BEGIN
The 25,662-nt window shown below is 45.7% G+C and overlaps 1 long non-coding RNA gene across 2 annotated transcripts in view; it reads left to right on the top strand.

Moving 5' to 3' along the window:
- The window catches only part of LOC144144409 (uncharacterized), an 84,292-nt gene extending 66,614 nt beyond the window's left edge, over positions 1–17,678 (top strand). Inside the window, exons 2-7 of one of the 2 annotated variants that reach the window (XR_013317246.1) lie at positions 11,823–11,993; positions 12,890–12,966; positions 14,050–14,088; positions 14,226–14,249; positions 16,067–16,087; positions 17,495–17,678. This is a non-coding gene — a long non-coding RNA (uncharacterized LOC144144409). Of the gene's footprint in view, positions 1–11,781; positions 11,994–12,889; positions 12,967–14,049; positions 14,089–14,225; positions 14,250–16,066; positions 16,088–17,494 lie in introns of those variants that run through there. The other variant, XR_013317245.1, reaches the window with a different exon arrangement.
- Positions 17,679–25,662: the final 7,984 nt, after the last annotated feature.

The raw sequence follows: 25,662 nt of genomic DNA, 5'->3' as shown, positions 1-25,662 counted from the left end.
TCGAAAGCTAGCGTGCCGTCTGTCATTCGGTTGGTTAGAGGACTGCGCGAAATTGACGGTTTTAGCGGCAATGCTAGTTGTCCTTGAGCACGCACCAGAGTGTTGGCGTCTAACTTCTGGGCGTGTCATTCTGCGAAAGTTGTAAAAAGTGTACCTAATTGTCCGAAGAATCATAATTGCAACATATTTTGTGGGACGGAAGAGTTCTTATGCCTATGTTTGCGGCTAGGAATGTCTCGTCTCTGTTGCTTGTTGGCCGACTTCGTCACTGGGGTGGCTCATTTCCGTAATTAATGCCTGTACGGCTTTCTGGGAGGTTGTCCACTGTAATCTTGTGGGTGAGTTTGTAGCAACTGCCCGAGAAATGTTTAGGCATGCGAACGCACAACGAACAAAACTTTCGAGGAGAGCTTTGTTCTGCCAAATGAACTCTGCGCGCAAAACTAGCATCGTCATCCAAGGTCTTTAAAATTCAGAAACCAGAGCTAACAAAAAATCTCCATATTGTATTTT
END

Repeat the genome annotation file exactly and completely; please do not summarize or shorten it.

The 25,662-nt window shown below is 45.7% G+C and overlaps 1 long non-coding RNA gene across 2 annotated transcripts in view; it reads left to right on the top strand.

Moving 5' to 3' along the window:
- The window catches only part of LOC144144409 (uncharacterized), an 84,292-nt gene extending 66,614 nt beyond the window's left edge, over positions 1–17,678 (top strand). Inside the window, exons 2-7 of one of the 2 annotated variants that reach the window (XR_013317246.1) lie at positions 11,823–11,993; positions 12,890–12,966; positions 14,050–14,088; positions 14,226–14,249; positions 16,067–16,087; positions 17,495–17,678. This is a non-coding gene — a long non-coding RNA (uncharacterized LOC144144409). Of the gene's footprint in view, positions 1–11,781; positions 11,994–12,889; positions 12,967–14,049; positions 14,089–14,225; positions 14,250–16,066; positions 16,088–17,494 lie in introns of those variants that run through there. The other variant, XR_013317245.1, reaches the window with a different exon arrangement.
- Positions 17,679–25,662: the final 7,984 nt, after the last annotated feature.

The raw sequence follows: 25,662 nt of genomic DNA, 5'->3' as shown, positions 1-25,662 counted from the left end.
TCGAAAGCTAGCGTGCCGTCTGTCATTCGGTTGGTTAGAGGACTGCGCGAAATTGACGGTTTTAGCGGCAATGCTAGTTGTCCTTGAGCACGCACCAGAGTGTTGGCGTCTAACTTCTGGGCGTGTCATTCTGCGAAAGTTGTAAAAAGTGTACCTAATTGTCCGAAGAATCATAATTGCAACATATTTTGTGGGACGGAAGAGTTCTTATGCCTATGTTTGCGGCTAGGAATGTCTCGTCTCTGTTGCTTGTTGGCCGACTTCGTCACTGGGGTGGCTCATTTCCGTAATTAATGCCTGTACGGCTTTCTGGGAGGTTGTCCACTGTAATCTTGTGGGTGAGTTTGTAGCAACTGCCCGAGAAATGTTTAGGCATGCGAACGCACAACGAACAAAACTTTCGAGGAGAGCTTTGTTCTGCCAAATGAACTCTGCGCGCAAAACTAGCATCGTCATCCAAGGTCTTTAAAATTCAGAAACCAGAGCTAACAAAAAATCTCCATATTGTATTTT